Question: Help with rough trot!
I know there are probably other posts about helping a young horse smooth out his trot (I looked but couldn't find any). Hank was at a trainer for 60 days, but IMO, isn't where he should be. He is not consistent with his gaits, and his trot is really rough. His head set is good, he flexes nicely at the poll and carries his head at a decent western level.
What can I try to smooth out his trot? I get bits and pieces of it, but cannot get him to be consistent with it. I know he has the ability, because I have felt brief moments of a slow, smooth gait. I am considering trying another trainer to work on transitions and consistent gaits, but I am a good rider and have had a lot of riding experience, but nothing like this before.
Any suggestions would be greatly appreciated. He is a wonderful, quiet 3 year old that will eventually be trained for Cowboy Mounted Shooting.
Trot more I'm thinking it is lack of muscle that is why he can only briefly hold it. Another thing would be is he properly collected or not which if he doesn't have proper muscle could also be why he isnt holding the comfy trot. Also it could just be his confo that keeps him from it.
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I would agree, more trotting. It's possible that at only 3 he is not ready for a lot of headsetting. If the rider pulls the head back into the neck, it can stifle the forward push of the horse form behind. Is he rough at trot if you do nothing to set his head?
Can you work with himn for a bit at a posting trot until he is stronger and more pushing from behind.? Is a smooth trot important for Cowboy mounted shooting? Sorry if that is a dumb question. I know nothing about this sport.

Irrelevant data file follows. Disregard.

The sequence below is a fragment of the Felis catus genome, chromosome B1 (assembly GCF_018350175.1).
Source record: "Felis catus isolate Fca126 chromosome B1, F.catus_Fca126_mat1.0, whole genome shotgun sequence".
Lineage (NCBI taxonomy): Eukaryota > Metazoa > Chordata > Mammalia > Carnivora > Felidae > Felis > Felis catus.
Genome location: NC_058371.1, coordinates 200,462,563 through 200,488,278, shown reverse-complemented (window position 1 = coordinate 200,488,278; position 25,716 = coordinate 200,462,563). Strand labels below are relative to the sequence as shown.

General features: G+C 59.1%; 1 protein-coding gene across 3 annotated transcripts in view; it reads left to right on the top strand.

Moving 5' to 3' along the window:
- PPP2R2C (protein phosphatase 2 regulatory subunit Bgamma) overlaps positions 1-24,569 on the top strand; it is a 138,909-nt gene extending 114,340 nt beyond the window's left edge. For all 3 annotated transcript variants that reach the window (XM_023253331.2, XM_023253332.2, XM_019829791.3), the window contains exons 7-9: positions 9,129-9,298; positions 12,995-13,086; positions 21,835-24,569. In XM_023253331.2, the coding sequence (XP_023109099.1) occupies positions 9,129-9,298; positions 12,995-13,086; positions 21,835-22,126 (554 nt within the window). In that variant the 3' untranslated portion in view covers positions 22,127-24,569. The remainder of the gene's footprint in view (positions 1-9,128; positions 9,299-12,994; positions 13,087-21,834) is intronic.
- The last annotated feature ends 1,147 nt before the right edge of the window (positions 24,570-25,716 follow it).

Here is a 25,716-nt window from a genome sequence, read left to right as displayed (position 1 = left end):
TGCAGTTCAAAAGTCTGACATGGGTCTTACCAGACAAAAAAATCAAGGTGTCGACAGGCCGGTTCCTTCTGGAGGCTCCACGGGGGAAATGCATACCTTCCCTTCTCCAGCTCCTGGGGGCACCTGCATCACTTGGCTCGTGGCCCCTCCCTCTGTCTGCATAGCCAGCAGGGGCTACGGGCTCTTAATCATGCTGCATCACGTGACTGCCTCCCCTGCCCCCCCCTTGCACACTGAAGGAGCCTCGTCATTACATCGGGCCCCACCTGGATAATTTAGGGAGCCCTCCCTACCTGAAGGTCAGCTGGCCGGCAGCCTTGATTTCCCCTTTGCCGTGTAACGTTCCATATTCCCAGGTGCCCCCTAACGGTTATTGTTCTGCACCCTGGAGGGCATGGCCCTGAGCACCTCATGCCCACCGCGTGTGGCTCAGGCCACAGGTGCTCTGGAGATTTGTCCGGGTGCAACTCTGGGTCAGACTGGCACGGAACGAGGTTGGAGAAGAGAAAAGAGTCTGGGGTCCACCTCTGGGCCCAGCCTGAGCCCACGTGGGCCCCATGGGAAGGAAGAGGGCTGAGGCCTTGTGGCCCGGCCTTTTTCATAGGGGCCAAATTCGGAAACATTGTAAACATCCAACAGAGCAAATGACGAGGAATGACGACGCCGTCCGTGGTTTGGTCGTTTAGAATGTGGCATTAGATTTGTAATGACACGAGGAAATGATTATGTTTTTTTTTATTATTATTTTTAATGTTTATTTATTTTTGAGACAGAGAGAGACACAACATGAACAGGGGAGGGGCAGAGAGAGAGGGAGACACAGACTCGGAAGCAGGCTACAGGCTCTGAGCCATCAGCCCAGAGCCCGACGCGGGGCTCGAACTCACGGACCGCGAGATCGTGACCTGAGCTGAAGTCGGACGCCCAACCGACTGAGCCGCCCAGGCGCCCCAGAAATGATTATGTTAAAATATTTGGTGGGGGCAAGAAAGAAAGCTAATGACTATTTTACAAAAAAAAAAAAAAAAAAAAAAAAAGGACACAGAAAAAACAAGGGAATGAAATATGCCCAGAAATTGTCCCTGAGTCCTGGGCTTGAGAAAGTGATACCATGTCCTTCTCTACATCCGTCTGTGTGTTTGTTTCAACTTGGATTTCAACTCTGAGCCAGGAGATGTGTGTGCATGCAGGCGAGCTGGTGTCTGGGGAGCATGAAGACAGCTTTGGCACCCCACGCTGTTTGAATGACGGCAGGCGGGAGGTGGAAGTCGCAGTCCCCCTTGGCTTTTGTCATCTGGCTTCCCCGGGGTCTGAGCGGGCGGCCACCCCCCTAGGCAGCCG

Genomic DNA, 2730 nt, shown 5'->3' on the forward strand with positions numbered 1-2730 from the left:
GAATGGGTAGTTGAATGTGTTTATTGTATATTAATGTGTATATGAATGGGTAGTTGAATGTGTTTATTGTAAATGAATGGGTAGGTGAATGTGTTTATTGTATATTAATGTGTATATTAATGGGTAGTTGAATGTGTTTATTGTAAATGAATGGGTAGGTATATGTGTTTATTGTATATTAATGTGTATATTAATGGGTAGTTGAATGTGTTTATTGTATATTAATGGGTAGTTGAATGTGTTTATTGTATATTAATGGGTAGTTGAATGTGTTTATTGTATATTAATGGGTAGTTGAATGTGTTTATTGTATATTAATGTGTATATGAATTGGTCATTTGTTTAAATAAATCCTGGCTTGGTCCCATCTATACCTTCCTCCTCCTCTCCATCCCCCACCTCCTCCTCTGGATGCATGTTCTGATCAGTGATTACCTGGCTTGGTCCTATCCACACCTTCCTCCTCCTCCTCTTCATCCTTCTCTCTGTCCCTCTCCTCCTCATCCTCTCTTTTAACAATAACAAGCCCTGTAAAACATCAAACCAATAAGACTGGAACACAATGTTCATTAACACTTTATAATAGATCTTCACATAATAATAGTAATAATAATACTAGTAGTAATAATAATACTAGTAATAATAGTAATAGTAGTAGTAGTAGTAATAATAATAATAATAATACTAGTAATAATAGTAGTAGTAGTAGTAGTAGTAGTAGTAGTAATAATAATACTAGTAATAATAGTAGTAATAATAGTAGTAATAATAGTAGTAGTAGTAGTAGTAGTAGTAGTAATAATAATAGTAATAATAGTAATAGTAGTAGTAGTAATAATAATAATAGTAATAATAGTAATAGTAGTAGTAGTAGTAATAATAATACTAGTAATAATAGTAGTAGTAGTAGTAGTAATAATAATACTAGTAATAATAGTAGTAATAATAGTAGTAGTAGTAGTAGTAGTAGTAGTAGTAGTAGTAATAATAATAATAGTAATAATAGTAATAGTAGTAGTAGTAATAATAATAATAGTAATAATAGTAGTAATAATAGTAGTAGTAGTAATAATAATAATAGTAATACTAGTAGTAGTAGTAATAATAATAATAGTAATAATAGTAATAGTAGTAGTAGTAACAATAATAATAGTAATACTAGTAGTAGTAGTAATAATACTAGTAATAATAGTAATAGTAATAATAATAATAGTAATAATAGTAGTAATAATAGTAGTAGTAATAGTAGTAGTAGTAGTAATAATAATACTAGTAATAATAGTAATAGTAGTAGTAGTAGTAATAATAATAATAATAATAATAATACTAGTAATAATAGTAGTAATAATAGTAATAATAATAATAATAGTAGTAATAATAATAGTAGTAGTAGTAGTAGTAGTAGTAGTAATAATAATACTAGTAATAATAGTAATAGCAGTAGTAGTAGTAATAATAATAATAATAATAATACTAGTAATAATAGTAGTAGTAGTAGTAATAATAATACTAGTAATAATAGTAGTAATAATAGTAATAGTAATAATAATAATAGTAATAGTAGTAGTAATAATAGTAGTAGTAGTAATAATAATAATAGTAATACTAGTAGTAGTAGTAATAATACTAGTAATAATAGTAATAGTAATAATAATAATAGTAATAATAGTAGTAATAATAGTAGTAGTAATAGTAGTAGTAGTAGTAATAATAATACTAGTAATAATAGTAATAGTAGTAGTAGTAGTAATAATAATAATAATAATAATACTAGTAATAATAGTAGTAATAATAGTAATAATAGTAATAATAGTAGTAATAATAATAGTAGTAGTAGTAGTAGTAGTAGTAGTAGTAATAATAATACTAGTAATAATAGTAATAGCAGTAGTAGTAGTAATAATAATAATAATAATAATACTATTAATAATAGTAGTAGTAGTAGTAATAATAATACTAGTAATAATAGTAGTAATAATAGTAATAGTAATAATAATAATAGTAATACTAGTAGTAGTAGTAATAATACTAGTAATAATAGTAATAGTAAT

Thanks for the responses! His conformation is good- I don't think that is the problem because he doesn't trot easy- rather he doesn't know how. I think this because when I trot him on the rail, he is fast and rough, but if I circle him in, using small circles, then back on the rail, for about 5 steps, he is much better. I was just curious if anyone had any techniques I could try to help him understand what I want from him.
I do use the posting trot, but didn't know if that would help. I know the trainer didn't trot him much (he hated his trot so he just didn't trot him I found out after 60 days). So this is what I have been focusing on since I have brought him home.
The trot is not necessary for the Cowboy Mounted Shooting, but it is important for me because he will be used for other aspects too!
I would recommend lots of trot to walk, walk to trot transitions. Part of his problems is lack of the correct muscles to maintain the trot that you are looking for. Always try to transition down before he gets to the choppy trot again. He will eventually build the muscle to maintain the trot, and figure out that it's less work to do so as well.
If I were you, I would be very mad at the trainer as well. Regardless of whether he/she liked riding this horses trot, it is part of training a horse properly. As a trainer, you progress through each gate making sure that the horse responds correctly and lightly to the cues that you have taught. If someone is paying you to train a horse, you pull up your big boy/girl draws and do what has to be done. Because not doing so means that you are skipping out on the horse's proper training.
Ok, I'll get off my soap box now.